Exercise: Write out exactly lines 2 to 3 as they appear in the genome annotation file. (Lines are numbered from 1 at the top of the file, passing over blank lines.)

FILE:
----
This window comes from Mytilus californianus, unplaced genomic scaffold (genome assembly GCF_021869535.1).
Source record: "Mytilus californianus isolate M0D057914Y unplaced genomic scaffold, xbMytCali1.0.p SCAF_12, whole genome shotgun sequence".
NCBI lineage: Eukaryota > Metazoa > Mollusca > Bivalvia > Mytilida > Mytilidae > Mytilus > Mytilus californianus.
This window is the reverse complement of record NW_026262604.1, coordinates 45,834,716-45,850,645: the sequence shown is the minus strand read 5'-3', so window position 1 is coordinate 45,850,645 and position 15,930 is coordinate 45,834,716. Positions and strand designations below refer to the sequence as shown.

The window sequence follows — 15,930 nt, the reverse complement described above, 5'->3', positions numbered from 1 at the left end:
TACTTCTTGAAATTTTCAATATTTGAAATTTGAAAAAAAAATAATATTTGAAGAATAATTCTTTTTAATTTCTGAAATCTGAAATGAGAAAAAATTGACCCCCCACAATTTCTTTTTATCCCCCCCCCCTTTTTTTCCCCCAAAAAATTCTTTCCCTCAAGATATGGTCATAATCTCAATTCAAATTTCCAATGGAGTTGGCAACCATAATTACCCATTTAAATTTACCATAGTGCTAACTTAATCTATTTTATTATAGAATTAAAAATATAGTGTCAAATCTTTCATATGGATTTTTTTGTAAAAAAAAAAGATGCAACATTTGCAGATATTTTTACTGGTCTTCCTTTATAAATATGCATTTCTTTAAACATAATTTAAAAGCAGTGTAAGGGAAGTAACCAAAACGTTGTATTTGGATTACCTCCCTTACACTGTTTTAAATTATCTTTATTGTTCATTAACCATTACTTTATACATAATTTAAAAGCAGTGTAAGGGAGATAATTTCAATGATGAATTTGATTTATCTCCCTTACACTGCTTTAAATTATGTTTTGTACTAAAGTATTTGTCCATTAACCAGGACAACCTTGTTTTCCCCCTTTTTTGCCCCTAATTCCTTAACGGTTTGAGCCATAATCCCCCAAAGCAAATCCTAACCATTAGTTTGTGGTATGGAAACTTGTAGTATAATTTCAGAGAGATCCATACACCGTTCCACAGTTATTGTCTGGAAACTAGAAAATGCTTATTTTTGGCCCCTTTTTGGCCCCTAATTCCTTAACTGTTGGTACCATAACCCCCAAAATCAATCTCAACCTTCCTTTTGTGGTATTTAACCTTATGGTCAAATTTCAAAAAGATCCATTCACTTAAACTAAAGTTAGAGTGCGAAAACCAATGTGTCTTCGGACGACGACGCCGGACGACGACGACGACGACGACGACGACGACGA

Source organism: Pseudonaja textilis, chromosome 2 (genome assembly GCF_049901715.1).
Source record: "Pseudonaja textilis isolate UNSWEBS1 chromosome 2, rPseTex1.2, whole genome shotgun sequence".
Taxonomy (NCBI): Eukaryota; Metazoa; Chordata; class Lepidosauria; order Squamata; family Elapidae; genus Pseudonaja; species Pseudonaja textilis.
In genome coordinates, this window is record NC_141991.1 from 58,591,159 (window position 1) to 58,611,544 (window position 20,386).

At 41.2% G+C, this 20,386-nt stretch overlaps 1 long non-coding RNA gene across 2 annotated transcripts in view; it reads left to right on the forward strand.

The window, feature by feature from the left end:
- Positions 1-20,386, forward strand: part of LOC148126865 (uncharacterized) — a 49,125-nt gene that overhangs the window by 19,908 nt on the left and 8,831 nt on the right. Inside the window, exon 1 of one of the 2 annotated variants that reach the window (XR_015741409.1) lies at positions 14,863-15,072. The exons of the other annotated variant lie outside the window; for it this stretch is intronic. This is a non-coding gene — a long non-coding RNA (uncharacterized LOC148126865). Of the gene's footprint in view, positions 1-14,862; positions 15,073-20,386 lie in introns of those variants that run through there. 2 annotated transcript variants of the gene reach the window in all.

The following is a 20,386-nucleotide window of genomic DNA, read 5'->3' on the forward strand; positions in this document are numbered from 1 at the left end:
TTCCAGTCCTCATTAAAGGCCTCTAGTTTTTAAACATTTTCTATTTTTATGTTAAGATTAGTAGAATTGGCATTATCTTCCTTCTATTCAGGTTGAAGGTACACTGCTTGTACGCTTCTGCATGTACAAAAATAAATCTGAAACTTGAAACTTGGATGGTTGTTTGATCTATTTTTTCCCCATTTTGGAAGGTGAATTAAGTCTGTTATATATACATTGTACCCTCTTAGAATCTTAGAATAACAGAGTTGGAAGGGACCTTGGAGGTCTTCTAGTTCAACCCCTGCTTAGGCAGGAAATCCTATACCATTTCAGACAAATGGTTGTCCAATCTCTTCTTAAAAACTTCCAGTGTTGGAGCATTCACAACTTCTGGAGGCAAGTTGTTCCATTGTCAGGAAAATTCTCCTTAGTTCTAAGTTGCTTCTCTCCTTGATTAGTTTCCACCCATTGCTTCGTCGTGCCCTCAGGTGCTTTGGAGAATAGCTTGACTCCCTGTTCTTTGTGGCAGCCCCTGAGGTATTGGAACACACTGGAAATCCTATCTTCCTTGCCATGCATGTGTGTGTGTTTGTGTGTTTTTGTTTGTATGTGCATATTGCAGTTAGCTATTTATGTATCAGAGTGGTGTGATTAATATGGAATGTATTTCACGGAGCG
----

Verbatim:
Source record: "Mytilus californianus isolate M0D057914Y unplaced genomic scaffold, xbMytCali1.0.p SCAF_12, whole genome shotgun sequence".
NCBI lineage: Eukaryota > Metazoa > Mollusca > Bivalvia > Mytilida > Mytilidae > Mytilus > Mytilus californianus.